Magic Dirt may sound like the soil used by Jack to grow his beans, but it’s actually an organic garden and potting mix developed as a sustainable alternative to peat moss. The sustainability factor comes from the product’s production process, which involves the efficient conversion of manure into three valuable byproducts: biogas for electricity generation, a treated non-odorous liquid stream for crop fertilizer, and a clean, nutrient-rich biosolid that forms the main ingredient of Magic Dirt.
Not to be confused with the Australian rock band of the same name, Magic Dirt garnered the Bioproduct Innovation of the Year award from the inaugural Bioproducts World Showcase and Conference for its uniqueness in being a co-product of a renewable energy regeneration. In other words, the company is creating a product that’s good for the environment from another product that’s good for the environment.
Addressing the environmental issues caused by effluence from factory farm feedlots, Magic Dirt’s production process starts with underground anaerobic digesters from Wisconsin-based DVO, Inc. These use mesophilic digestion, with the waste staying in the digester for 21 days at 101° F (38° C) as it is broken down by bacteria in the absence of oxygen. Around 60 percent of the post-digester material is biogas in the form of methane, which can be used to produce electricity. Remove the liquid, and what’s left is sterile, odorless fiber with all the voluble solids wrung out of it. Add in some other organic waste material, such as composted forest products, possibly wave a wand, and the result is chemical-free Magic Dirt.
According to Cenergy USA co-founders Bob Joblin and Ted Sniegocki, the small company behind Magic Dirt, DVO digesters provide the highest quality biosolids, with more than 99 percent of voluble solids removed. Residues from livestock medication and heavy metals are either removed or below state and federal limits. Other digesters still have voluble solids, pathogens and other active ingredients in their biosolids, as well as an odor. And for anyone tempted to use raw manure as fertilizer, the high nitrogen, ammonia and pH levels would likely burn the roots of plants and interfere with seed germination.
DVO has about 80 of its digesters in farms around the US, primarily at dairy farms. Joblin prefers to work with just dairy farms for consistency sake. “Dairy cows are fed the same formula, so it gives you a good idea of what you’re going to get,” he says. It also provides the dairy farmers with another revenue stream.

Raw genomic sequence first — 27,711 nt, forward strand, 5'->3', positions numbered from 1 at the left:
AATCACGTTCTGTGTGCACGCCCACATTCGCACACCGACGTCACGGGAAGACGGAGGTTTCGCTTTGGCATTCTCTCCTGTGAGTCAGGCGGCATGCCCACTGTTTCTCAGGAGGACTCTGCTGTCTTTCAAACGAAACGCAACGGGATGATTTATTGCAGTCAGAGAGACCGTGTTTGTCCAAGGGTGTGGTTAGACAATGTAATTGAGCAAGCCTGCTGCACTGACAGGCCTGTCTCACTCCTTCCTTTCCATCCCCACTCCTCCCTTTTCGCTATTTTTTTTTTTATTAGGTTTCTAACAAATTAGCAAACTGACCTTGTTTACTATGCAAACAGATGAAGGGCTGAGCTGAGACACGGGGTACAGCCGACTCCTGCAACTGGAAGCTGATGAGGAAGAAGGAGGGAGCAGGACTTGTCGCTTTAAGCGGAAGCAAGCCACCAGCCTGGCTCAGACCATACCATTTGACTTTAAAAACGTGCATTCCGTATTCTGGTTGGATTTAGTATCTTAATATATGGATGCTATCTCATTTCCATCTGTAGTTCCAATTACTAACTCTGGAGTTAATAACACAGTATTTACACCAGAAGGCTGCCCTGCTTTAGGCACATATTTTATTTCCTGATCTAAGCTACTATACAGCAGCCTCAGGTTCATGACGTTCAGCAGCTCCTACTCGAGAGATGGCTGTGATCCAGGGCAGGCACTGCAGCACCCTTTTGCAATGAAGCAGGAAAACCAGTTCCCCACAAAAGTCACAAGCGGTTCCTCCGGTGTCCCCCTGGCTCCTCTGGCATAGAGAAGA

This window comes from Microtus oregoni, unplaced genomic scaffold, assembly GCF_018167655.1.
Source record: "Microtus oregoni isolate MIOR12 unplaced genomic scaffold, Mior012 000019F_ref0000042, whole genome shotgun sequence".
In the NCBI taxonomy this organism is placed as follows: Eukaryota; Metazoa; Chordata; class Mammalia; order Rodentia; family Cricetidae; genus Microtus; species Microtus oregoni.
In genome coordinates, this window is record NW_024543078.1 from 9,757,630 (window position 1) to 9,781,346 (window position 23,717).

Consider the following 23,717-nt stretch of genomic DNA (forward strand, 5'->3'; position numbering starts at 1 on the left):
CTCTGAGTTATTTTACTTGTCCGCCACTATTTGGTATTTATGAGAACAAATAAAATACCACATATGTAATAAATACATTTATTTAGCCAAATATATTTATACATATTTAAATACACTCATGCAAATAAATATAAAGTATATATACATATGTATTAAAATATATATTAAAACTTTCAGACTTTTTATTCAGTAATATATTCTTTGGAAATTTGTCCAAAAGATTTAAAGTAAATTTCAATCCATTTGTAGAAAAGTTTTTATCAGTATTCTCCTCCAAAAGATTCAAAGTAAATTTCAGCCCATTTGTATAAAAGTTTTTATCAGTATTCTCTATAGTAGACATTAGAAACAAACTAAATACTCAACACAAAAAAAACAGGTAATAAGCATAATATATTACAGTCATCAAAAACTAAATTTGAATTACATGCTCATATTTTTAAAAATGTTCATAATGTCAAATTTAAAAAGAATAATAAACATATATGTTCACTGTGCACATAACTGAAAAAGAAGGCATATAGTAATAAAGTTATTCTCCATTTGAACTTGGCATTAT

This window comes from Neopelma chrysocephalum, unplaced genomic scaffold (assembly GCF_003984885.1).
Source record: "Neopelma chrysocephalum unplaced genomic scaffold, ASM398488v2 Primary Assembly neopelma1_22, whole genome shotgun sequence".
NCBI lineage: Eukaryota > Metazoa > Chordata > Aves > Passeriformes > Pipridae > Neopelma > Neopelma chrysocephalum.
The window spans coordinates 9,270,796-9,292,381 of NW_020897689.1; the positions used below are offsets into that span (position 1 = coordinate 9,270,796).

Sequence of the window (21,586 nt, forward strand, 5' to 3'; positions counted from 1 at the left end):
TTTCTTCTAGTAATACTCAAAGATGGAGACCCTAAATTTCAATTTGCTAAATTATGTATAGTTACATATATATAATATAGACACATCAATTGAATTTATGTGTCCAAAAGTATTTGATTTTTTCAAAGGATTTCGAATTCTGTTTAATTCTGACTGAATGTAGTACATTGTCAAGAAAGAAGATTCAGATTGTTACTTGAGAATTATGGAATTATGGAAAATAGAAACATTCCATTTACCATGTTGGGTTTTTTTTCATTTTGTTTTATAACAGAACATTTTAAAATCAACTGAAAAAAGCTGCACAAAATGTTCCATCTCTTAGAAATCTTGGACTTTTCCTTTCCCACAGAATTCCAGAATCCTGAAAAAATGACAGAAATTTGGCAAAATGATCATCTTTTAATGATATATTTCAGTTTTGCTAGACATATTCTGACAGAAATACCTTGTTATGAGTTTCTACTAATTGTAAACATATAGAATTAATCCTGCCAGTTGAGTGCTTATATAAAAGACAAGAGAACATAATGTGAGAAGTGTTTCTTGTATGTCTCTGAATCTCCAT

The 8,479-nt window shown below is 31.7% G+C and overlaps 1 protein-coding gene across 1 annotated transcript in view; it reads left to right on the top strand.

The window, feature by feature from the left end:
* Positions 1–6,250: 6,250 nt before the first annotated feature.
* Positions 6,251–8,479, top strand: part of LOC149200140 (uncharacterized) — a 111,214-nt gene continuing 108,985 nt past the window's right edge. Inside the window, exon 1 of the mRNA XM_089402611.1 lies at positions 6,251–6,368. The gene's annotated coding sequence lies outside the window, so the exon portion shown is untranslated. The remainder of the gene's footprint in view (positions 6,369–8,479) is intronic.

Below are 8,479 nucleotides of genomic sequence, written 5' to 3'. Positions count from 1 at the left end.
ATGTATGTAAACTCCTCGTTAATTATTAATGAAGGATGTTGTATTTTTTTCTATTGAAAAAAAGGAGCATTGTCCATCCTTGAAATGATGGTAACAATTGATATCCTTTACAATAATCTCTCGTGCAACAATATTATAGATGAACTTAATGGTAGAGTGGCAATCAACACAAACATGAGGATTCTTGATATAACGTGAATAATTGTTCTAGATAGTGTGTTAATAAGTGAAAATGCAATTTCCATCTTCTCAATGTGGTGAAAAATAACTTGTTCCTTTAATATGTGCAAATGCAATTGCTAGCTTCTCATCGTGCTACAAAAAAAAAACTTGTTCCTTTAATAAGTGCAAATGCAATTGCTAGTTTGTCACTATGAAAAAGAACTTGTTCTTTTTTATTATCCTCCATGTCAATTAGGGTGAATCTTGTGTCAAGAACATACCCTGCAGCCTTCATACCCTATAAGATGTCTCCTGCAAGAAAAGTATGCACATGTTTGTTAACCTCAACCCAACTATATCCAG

Joblin adds that Magic Dirt has three to five times more naturally occurring nutrients, such as nitrogen, phosphate and potassium, than similar products on the market. What it doesn’t have is peat moss, a common ingredient in garden mulch. Both are excellent at holding water, but peat moss is a seasonal crop, and 80 percent of the US supply is shipped in from Canada. It’s also a natural sink for CO2, but when harvested releases large amounts of methane into the atmosphere. Joblin says that forgoing peat moss for Magic Dirt offsets greenhouse gas emissions by 1 ton per cubic yard.
A recent study commissioned by the Innovation Center for U. S. Dairy, backs this up, claiming Magic Dirt “provides an environmental advantage in comparison to peat moss for all indicators examined… (R)eplacing peat moss with dairy digester fiber in the US market could avoid the release of greenhouse gases equivalent to 5,800,000 million metric tons of CO2-eq.”
Cenergy USA previously won a U.S. Dairy sustainability award for a biomass to renewable energy project on a 4,700-cow dairy in Idaho. Using methane capture from dairy waste, the facility generates greater than 1.2 MW of electricity, enough to power 5,000 homes in the area 24/7. Joblin says the company will continue to mine this unique field of sustainability in ways no one has done before and promises more digester-related horticulture products in the near future.
For now, home gardeners in Idaho and the Pacific Northwest will soon be able to buy the Magic Dirt premium potting soil at retailers such as Walmart, as well as at independent nurseries and garden centers.
Originally published in New Atlas
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